Tackling air pollution | Sunday Observer

Tackling air pollution

Haze envelopes Bangkok
Haze envelopes Bangkok

New Delhi and Bangkok. What have the capital cities of India and Thailand got in common ? For starters, both cities are rapidly developing megapolises in Asia. New Delhi alone has 21.75 million people, which is – you guessed it – equivalent to Sri Lanka’s entire population. Bangkok, on the other hand, has around 9 million people.

Last month, I had the opportunity of making back to back one week visits to both cities. While I had been to both cities earlier, I still found them fascinating places, with a rich blend of the past and the present at every corner. Both cities are still coming up literally and figuratively – one can see glimpses of both prosperity and poverty amid the construction cranes.

But now, both cities have earned a not-so-enviable reputation for something else altogether – bad air quality. The day after I arrived in New Delhi, I opened my hotel room’s curtains, to be greeted by what appeared to be thick fog. I could not see more than a metre ahead. I was elated for a while, but then it dawned on me that this was not the ‘fog’ as seen on the John Carpenter movie of the same name (which I saw on Blu-Ray recently).

It was the haze brought about by high levels of pollution - especially Fine Particulate Matter (PM2.5) - tiny pollutant particles in the air that reduce visibility and cause the air to appear hazy when levels are elevated. And last week, when I was in Bangkok, the Thai Prime Minister ordered schools in the city to be shut and urged private car owners to keep their cars at home and travel by public transport, because PM 2.5 levels were extremely high. The city, which had not experienced any rain since January 8, used water-spraying drones to disperse the fine dust and adopted many other drastic measures.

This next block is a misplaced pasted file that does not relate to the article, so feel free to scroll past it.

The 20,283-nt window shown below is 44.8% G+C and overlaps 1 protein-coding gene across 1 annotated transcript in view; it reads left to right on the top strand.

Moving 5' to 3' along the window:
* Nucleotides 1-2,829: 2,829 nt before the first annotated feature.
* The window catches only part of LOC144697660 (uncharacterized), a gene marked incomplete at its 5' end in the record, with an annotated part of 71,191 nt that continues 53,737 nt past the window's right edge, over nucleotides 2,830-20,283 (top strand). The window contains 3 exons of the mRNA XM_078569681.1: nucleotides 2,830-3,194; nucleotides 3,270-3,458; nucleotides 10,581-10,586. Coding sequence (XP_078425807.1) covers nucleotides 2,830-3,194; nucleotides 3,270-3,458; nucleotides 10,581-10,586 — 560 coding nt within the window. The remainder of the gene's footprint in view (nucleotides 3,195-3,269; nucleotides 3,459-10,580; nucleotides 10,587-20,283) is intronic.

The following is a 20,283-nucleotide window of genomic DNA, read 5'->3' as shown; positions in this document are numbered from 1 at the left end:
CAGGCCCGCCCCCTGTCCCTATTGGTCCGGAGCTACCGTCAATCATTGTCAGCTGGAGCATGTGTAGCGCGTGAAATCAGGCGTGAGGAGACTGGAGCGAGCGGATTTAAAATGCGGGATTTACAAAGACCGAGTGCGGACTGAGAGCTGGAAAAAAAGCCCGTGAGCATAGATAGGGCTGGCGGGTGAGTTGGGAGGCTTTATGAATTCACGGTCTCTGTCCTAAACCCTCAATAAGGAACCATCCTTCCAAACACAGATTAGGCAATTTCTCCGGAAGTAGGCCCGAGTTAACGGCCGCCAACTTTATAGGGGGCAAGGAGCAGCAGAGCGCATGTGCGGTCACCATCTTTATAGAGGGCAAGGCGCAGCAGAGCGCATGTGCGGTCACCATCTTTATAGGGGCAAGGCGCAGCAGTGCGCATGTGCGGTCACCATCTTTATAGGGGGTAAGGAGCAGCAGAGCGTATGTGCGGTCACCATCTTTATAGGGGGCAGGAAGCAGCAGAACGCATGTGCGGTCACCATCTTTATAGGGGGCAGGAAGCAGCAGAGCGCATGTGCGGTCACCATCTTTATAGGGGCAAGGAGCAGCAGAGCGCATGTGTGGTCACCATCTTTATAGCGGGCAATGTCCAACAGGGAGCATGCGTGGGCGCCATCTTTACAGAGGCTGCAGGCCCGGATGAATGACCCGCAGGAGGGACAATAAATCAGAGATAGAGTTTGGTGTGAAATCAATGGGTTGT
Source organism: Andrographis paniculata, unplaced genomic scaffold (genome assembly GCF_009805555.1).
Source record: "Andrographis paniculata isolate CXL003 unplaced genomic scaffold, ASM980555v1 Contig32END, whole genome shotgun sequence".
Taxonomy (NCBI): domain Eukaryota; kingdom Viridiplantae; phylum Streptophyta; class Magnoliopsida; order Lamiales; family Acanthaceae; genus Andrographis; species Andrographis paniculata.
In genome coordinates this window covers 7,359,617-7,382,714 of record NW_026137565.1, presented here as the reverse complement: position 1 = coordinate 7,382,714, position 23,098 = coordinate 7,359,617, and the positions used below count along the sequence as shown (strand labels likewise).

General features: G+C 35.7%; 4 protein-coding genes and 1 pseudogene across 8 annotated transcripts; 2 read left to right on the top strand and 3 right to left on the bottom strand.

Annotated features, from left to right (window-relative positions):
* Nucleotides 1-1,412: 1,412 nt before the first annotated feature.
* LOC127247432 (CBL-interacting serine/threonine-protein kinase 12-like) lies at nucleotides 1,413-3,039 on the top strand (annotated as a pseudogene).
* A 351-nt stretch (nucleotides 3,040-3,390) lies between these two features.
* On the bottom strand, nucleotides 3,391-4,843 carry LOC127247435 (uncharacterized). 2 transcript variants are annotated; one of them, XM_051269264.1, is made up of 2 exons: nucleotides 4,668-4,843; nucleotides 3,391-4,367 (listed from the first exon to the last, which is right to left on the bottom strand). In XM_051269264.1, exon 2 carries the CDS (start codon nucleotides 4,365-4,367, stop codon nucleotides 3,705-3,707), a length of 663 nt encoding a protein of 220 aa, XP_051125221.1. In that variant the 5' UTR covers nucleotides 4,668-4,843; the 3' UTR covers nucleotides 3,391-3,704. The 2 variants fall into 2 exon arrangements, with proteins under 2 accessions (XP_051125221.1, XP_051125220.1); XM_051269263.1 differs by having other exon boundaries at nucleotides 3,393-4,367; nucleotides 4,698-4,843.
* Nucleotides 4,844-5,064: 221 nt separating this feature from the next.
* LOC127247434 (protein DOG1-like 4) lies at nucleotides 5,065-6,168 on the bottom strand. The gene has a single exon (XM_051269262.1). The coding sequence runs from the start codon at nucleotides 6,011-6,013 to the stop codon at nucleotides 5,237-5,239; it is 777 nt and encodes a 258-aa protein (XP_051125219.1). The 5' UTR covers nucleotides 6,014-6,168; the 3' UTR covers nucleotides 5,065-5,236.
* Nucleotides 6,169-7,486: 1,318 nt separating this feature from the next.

The maximum recommended level of PM 2.5 is 10 micrograms per cubic metre of air, but this is exceeded several times over in the most polluted cities in the world. Zabol in Iran tops the list at 217 micrograms, while 10 Indian cities including New Delhi are in the top 20. Even in Colombo, Sri Lanka, the mean PM 2.5 level is 36 micrograms, which is much higher than the WHO recommended level.

Particles in the PM2.5 size range are able to travel deeply into the respiratory tract, reaching the lungs. Exposure to fine particles can cause short-term health effects such as, eye, nose, throat and lung irritation, coughing, sneezing, runny nose and shortness of breath. Exposure to fine particles can also affect lung function and worsen medical conditions such as asthma and heart disease.

Scientific studies have linked increases in daily PM2.5 exposure with increased respiratory and cardiovascular hospital admissions, emergency department visits and deaths. Studies also suggest that long term exposure to fine particulate matter may be associated with increased rates of chronic bronchitis, reduced lung function and increased mortality from lung cancer and heart disease. People with breathing and heart problems, children and the elderly may be particularly sensitive to PM 2.5.